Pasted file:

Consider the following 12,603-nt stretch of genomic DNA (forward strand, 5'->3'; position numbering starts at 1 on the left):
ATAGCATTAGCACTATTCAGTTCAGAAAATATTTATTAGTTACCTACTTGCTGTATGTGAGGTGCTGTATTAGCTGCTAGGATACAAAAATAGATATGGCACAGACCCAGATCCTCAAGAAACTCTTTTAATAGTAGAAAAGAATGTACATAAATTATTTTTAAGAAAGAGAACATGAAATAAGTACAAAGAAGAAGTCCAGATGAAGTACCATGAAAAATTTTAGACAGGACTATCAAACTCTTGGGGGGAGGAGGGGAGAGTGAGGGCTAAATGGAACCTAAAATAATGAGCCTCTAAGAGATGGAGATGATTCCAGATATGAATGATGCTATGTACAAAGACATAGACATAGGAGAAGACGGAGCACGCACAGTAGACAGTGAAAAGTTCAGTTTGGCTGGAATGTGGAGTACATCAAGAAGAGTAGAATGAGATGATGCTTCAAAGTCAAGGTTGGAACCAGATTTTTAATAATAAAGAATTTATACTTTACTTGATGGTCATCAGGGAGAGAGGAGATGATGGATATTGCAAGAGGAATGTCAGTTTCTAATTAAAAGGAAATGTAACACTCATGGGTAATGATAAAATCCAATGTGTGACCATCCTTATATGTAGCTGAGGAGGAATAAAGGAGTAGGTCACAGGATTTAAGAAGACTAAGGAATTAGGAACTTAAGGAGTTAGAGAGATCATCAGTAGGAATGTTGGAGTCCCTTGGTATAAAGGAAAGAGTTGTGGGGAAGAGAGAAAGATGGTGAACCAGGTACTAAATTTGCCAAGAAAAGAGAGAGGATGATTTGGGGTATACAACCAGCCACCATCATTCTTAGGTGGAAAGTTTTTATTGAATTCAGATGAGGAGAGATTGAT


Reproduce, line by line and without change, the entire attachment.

Consider the following 12,603-nt stretch of genomic DNA (forward strand, 5'->3'; position numbering starts at 1 on the left):
ATAGCATTAGCACTATTCAGTTCAGAAAATATTTATTAGTTACCTACTTGCTGTATGTGAGGTGCTGTATTAGCTGCTAGGATACAAAAATAGATATGGCACAGACCCAGATCCTCAAGAAACTCTTTTAATAGTAGAAAAGAATGTACATAAATTATTTTTAAGAAAGAGAACATGAAATAAGTACAAAGAAGAAGTCCAGATGAAGTACCATGAAAAATTTTAGACAGGACTATCAAACTCTTGGGGGGAGGAGGGGAGAGTGAGGGCTAAATGGAACCTAAAATAATGAGCCTCTAAGAGATGGAGATGATTCCAGATATGAATGATGCTATGTACAAAGACATAGACATAGGAGAAGACGGAGCACGCACAGTAGACAGTGAAAAGTTCAGTTTGGCTGGAATGTGGAGTACATCAAGAAGAGTAGAATGAGATGATGCTTCAAAGTCAAGGTTGGAACCAGATTTTTAATAATAAAGAATTTATACTTTACTTGATGGTCATCAGGGAGAGAGGAGATGATGGATATTGCAAGAGGAATGTCAGTTTCTAATTAAAAGGAAATGTAACACTCATGGGTAATGATAAAATCCAATGTGTGACCATCCTTATATGTAGCTGAGGAGGAATAAAGGAGTAGGTCACAGGATTTAAGAAGACTAAGGAATTAGGAACTTAAGGAGTTAGAGAGATCATCAGTAGGAATGTTGGAGTCCCTTGGTATAAAGGAAAGAGTTGTGGGGAAGAGAGAAAGATGGTGAACCAGGTACTAAATTTGCCAAGAAAAGAGAGAGGATGATTTGGGGTATACAACCAGCCACCATCATTCTTAGGTGGAAAGTTTTTATTGAATTCAGATGAGGAGAGATTGAT